Frictionless technology diffusion: the case of tractors
AbstractEmpirical evidence suggests that there is a long lag between the time a new technology is introduced and the time at which it is widely adopted. The conventional wisdom is that these observations are inconsistent with the predictions of the frictionless neoclassical model. In this paper we show this to be incorrect. Once the appropriate driving forces are taken into account, the neoclassical model can account for 'slow' adoption. We illustrate this by developing an industry model to study the equilibrium rate of diffusion of tractors in the U.S. between 1910 and 1960.
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Bibliographic InfoArticle provided by Federal Reserve Bank of San Francisco in its journal Proceedings.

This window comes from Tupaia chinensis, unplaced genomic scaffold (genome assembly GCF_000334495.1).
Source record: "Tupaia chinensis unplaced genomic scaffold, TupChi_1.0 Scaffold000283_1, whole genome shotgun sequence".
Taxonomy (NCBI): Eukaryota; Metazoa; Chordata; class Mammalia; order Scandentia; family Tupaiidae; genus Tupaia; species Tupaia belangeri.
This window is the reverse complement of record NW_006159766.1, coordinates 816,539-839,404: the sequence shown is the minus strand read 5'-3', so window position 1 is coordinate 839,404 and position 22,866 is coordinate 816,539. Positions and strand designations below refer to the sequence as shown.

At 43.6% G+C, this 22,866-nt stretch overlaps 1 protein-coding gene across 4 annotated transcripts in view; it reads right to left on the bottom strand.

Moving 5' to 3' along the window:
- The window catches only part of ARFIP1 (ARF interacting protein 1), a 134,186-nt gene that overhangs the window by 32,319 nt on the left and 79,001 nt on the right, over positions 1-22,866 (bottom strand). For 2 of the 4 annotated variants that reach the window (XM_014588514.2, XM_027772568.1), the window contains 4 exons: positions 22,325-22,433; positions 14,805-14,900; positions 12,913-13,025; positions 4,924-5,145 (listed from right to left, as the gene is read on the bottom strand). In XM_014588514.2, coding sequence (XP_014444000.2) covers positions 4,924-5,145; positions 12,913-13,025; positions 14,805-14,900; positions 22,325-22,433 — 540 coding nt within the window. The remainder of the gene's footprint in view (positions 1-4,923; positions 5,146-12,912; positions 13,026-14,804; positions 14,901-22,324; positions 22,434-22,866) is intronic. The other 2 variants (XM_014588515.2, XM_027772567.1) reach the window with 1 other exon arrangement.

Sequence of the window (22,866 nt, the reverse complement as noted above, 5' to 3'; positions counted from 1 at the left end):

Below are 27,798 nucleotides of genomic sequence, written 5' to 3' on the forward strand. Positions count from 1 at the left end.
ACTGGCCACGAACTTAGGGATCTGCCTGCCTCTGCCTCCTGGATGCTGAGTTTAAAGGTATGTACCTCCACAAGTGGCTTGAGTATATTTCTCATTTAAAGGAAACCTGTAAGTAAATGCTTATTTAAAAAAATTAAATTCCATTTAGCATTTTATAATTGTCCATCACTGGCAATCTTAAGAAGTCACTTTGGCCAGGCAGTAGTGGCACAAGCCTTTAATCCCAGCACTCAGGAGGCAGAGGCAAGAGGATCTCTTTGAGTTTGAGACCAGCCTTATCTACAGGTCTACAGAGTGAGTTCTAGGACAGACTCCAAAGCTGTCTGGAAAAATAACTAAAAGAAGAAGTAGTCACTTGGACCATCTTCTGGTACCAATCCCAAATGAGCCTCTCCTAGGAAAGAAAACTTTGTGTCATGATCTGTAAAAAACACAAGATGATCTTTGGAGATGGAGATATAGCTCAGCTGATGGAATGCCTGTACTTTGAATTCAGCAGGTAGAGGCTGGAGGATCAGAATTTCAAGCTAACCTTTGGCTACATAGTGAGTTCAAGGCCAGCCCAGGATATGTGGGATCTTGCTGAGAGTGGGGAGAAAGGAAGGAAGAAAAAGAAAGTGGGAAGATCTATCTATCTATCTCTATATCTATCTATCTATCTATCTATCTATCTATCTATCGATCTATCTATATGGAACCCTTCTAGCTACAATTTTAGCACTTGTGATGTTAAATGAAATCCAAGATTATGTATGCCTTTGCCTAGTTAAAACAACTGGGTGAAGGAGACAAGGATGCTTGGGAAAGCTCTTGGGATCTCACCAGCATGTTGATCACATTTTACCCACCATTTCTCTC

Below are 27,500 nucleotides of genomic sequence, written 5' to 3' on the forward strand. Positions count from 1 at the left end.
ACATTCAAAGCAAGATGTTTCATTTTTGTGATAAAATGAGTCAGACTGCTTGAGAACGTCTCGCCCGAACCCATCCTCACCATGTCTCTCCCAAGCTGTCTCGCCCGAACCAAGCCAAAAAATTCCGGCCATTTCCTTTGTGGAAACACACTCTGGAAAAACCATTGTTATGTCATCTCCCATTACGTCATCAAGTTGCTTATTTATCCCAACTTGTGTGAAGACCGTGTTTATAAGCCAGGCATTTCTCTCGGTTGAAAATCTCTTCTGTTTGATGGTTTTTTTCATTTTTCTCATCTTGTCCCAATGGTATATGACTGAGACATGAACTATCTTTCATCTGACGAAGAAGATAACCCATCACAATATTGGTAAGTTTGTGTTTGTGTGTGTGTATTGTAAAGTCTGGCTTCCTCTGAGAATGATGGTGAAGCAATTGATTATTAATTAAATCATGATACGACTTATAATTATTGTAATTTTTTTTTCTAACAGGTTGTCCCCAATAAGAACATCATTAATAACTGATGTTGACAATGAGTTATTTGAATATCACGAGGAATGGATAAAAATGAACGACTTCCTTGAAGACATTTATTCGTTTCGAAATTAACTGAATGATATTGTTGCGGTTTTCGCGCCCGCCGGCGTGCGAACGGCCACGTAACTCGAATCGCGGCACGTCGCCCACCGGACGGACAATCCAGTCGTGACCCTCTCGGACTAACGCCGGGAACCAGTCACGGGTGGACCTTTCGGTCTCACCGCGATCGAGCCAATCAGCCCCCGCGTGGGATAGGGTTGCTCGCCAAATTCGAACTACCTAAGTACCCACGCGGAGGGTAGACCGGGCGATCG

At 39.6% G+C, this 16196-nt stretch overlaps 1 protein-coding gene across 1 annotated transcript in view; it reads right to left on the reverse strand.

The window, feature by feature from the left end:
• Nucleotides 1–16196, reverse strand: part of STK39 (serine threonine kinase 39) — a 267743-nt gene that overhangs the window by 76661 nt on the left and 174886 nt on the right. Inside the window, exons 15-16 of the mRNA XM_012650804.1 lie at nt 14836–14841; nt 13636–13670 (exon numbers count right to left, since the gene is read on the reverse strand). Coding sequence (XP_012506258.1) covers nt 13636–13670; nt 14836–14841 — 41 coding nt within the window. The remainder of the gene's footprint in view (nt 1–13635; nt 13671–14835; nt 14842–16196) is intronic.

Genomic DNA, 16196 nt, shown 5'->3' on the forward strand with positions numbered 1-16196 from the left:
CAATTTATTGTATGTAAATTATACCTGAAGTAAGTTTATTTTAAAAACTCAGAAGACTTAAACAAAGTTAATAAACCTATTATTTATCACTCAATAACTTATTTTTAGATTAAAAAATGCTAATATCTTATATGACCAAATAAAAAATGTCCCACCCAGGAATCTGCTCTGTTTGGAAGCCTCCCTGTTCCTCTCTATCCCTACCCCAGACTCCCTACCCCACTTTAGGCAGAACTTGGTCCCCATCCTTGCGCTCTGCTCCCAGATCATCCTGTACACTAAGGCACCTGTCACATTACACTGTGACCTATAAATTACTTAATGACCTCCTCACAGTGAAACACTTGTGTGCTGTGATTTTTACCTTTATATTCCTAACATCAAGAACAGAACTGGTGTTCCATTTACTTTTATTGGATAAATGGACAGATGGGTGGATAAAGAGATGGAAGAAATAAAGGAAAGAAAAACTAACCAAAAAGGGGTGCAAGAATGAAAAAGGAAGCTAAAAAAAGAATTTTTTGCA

Volume (Year): (2003)
Issue (Month): Nov ()
Other versions of this item:
- Rodolfo Manuelli & Ananth Seshadri, 2003. "Frictionless Technology Diffusion: The Case of Tractors," NBER Working Papers 9604, National Bureau of Economic Research, Inc.
- Rodolfo E. Manuelli & Ananth Seshadri, 2013. "Frictionless technology diffusion: the case of tractors," Working Papers 2013-022, Federal Reserve Bank of St. Louis.
- E1 - Macroeconomics and Monetary Economics - - General Aggregative Models
- O3 - Economic Development, Technological Change, and Growth - - Technological Change; Research and Development; Intellectual Property Rights
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